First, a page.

Regulatory uncertainty and geopolitical volatility will have their effects on law firms, partners, and associates, according to the recently released 2018 Legal Industry Outlook report by global legal search firm Major, Lindsay & Africa (MLA).
Just how deep into the legal industry framework the reverberations will go is a story yet to unfold. But the impacts will penetrate C-suite leadership and leave the associate market on uneven footing, the report suggests, raising questions and eyebrows as firms seek to understand the evolving world order.
In-house and law firm associates face a more challenging path to partnership than ever before, the report states, and a lack of regulatory clarity in the U.S. has yielded a sense of financial insecurity among corporate associates. And professional advancement among private firm associates has been slowed by their firms’ “focus on propping up lateral hires” — a practice that MLA suggests may come at the expense of strong succession planning within firms’ stable of rising associates. Whether this line of thinking comes to fruition remains to be seen, but “questions linger about how well law firms are setting themselves up for future success,” the report notes. For now, the current law firm environment has yielded a cohort of associates ready to stand pat in their current roles — stand pat, but by no means stand idle.
The path to partnership may be longer and more ambiguous, but associates (many of whom are among the millennial cohort) don’t find it any less appealing. In light of their limited options, many are more likely to stick it out at their current firms and wisely bide their time while laying the foundation for a future partnership.
In support of their 2018 Industry Outlook report, Major, Lindsay & Africa conducted an extensive associates survey in conjunction with BigLaw. Based on 1,200 respondents across 132 U.S. law firms, MLA reports that millennials are taking full advantage of their time in professional purgatory.
Today’s millennial associates are “leveraging the personal and professional development opportunities their current firms are offering,” according to Ru Bhatt, managing director in MLA’s Associate Practice Group. “They’re demanding it. This cohort of millennial associates is different than prior classes in this way, looking more broadly at their careers, including the importance of law firm management experience and developing a sound work-life balance.
“In this environment, law firms have acknowledged these demands and are placing a higher emphasis on associate training and retention,” Bhatt added.
Law firm leadership instituted many of these incentives as part of broader measures, allowing the firms the time needed to fill vacancies created by a dearth of hiring in the wake of the 2008 economic downturn. Firms have also acknowledged the very real risk of eventually losing high-potential hires to other firms and have focused recent energies on not only an industry-wide wage increase, but also a higher emphasis on associate training and retention.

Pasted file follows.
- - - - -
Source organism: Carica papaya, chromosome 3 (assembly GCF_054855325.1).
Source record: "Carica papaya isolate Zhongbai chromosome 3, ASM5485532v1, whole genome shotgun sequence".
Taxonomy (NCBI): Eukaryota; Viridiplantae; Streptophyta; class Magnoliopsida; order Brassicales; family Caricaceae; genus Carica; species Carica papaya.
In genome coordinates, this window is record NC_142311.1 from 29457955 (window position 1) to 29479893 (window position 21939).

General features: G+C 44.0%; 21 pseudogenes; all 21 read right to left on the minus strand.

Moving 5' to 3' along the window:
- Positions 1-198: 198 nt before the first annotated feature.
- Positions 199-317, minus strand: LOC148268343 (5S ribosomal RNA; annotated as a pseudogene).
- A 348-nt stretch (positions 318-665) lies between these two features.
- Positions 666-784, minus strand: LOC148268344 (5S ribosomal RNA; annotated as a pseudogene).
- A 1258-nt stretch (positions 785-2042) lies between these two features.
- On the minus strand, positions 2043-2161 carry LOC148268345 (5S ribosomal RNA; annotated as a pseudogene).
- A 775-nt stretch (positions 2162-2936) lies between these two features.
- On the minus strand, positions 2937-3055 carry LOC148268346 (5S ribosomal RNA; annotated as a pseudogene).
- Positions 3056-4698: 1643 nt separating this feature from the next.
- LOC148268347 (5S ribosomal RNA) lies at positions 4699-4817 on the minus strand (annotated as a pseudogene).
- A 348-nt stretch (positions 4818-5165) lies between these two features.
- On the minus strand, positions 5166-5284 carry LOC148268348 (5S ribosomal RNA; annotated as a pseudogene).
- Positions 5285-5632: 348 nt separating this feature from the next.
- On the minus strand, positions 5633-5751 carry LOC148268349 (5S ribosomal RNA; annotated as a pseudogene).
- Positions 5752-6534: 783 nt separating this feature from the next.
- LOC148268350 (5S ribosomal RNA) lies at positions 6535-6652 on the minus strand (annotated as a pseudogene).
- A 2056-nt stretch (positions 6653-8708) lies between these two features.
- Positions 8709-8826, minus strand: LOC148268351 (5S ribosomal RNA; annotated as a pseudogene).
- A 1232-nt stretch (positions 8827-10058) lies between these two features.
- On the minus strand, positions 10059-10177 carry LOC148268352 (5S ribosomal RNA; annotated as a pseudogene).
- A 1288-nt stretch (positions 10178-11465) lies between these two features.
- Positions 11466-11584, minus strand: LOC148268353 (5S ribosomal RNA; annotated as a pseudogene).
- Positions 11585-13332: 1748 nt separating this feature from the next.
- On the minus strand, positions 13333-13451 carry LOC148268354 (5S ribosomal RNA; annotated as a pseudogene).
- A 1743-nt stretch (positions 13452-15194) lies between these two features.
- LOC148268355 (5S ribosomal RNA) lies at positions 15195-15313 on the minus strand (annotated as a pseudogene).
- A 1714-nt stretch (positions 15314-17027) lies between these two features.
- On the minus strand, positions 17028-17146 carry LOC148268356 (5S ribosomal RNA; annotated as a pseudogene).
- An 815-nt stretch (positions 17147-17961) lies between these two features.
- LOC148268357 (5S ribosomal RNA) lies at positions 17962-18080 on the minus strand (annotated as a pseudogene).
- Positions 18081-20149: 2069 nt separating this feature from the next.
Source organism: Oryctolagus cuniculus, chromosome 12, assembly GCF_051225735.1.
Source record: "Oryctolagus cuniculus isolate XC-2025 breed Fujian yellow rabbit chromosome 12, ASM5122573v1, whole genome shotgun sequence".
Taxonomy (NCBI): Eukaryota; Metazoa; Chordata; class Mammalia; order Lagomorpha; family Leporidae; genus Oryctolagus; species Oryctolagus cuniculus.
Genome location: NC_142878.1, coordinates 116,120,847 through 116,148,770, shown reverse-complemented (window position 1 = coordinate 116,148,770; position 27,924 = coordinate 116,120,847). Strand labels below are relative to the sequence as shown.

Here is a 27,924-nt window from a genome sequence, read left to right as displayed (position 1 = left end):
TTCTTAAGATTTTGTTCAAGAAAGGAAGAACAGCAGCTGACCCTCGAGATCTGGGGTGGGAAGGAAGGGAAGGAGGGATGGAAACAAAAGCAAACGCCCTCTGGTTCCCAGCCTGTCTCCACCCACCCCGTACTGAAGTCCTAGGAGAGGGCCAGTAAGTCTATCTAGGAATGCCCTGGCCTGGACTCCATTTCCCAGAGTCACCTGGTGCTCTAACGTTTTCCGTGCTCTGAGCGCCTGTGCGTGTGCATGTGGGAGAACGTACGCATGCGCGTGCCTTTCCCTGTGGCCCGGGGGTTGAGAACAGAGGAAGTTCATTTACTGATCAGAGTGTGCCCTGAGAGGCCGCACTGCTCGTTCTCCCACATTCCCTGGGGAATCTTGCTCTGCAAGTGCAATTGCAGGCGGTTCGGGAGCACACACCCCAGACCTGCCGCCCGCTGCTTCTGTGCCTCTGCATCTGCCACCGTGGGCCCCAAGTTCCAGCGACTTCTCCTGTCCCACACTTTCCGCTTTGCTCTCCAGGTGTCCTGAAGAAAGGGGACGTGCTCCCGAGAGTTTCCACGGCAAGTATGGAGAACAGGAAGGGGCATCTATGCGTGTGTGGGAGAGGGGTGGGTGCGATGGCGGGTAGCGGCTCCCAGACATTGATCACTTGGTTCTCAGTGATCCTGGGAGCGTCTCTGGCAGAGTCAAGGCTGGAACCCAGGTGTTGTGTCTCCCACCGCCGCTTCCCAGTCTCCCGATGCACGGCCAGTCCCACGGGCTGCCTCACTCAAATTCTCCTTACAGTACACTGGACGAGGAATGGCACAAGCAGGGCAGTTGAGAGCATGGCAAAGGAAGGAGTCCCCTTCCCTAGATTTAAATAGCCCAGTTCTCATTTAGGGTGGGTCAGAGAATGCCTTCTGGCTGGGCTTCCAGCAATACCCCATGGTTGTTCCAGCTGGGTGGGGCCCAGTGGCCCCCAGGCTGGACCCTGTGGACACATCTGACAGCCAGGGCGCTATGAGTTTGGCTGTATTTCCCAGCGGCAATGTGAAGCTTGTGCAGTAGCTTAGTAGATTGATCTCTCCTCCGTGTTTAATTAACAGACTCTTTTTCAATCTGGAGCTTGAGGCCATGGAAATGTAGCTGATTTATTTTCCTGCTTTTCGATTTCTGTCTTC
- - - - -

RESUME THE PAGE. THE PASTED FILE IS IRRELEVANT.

This investment in associate learning not only demonstrates the firms’ desire to retain top prospects, but also prepares the firm for seamless succession planning, as associates are weaned from the partner trough and begin to generate clients through their own demonstrated business development expertise. The MLA report confirms the point, stating, “The exceptional associate not only has to have a sound legal mind but must also be adept at attracting and retaining clients” — skills which have been wisely included in the associates’ professional development programs.
By all accounts, law firm efforts have been rewarded. Findings in MLA’s lawyer survey indicate that associates have acknowledged their firms’ investment in them, “which in turn creates a sense of loyalty.” While the impact of law firms’ investment in professional development cannot be overstated, it is important to keep in mind that several factors were at play in boosting associate fidelity. Among them was an industry-wide pay raise during 2016 and the waning perception among law firm associates that in-house positions offered better work-life balance.
The MLA report also confirms this assessment, stating that “millennial attorneys, particularly those in BigLaw, take professional growth seriously and diverge from the stereotypes of their career-hopping peers in the general workforce.” In fact, among those surveyed, “an overwhelming 70% of respondents describe themselves as ‘loyal’ to their firms, and more than a third (33.9%) of millennial lawyers in BigLaw aspire to partnership,” in spite of the difficult path toward that goal.
And this path may remain a long and winding road. “[B]ut amid the ambiguity,” the report concludes, “one constant remains: law firm leadership and management will find themselves under renewed pressure to charge less for doing more, examining staffing levels and leveraging new technologies to drive profitability.”
In other words, what initially appeared to be a significant challenge to the future success of law firms has been turned into an opportunity that may well secure law firms’ legacy for generations to come.